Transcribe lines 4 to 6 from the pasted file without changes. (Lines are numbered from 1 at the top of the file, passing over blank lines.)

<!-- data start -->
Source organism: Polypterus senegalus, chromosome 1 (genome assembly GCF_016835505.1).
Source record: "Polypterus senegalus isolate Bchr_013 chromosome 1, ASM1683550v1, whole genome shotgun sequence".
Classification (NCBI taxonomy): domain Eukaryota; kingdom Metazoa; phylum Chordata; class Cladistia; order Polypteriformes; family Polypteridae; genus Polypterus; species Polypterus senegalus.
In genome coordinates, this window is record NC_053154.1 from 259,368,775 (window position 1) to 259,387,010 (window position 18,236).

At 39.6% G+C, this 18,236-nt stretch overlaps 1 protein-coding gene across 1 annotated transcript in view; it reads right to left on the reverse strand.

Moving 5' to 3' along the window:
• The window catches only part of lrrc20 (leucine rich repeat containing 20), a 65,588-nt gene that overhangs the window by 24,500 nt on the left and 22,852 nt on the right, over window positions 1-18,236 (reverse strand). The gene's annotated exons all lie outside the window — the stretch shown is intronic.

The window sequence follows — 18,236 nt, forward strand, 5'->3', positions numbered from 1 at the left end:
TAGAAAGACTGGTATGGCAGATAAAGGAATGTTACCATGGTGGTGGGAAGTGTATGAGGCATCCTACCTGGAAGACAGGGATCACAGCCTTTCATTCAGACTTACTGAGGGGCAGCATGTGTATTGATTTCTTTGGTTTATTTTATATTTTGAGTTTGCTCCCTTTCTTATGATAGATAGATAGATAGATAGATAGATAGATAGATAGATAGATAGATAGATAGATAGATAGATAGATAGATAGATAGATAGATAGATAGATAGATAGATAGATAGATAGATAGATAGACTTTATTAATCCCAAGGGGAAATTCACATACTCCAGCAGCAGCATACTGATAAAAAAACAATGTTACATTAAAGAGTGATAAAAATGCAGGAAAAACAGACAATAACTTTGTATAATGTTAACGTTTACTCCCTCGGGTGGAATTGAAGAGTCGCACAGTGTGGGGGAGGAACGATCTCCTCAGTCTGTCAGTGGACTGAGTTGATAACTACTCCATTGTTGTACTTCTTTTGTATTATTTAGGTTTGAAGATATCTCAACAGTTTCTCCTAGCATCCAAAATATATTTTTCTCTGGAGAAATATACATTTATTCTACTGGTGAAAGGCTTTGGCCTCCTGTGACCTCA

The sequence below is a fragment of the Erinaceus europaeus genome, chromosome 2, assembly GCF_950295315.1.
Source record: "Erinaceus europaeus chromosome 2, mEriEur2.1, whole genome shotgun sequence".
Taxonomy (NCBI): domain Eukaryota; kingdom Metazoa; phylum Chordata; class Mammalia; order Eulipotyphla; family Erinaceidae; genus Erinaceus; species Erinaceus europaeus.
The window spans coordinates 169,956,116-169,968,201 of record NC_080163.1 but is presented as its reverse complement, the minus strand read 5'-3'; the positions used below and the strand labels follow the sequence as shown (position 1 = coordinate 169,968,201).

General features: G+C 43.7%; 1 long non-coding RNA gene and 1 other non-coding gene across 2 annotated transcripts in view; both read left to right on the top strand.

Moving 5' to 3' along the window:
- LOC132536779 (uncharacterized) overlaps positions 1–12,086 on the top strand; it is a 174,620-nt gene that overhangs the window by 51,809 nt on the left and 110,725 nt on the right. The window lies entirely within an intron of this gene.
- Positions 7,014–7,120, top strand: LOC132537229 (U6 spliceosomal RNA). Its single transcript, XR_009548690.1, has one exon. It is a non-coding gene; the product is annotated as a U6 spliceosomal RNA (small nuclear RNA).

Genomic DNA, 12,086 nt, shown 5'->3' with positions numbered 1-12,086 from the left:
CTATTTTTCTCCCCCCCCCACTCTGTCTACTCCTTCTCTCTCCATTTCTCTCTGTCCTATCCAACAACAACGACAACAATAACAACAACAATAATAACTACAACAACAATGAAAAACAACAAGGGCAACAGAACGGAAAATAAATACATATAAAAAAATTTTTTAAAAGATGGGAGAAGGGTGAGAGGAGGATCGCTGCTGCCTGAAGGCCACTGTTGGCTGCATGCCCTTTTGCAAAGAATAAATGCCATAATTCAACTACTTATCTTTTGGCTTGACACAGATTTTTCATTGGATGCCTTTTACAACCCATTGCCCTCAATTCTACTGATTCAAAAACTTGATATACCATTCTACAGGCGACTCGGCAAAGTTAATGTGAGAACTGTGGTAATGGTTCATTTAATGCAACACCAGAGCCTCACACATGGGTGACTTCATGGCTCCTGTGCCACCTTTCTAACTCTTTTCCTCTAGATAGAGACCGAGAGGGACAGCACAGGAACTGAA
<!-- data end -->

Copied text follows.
In genome coordinates, this window is record NC_053154.1 from 259,368,775 (window position 1) to 259,387,010 (window position 18,236).

At 39.6% G+C, this 18,236-nt stretch overlaps 1 protein-coding gene across 1 annotated transcript in view; it reads right to left on the reverse strand.

Moving 5' to 3' along the window: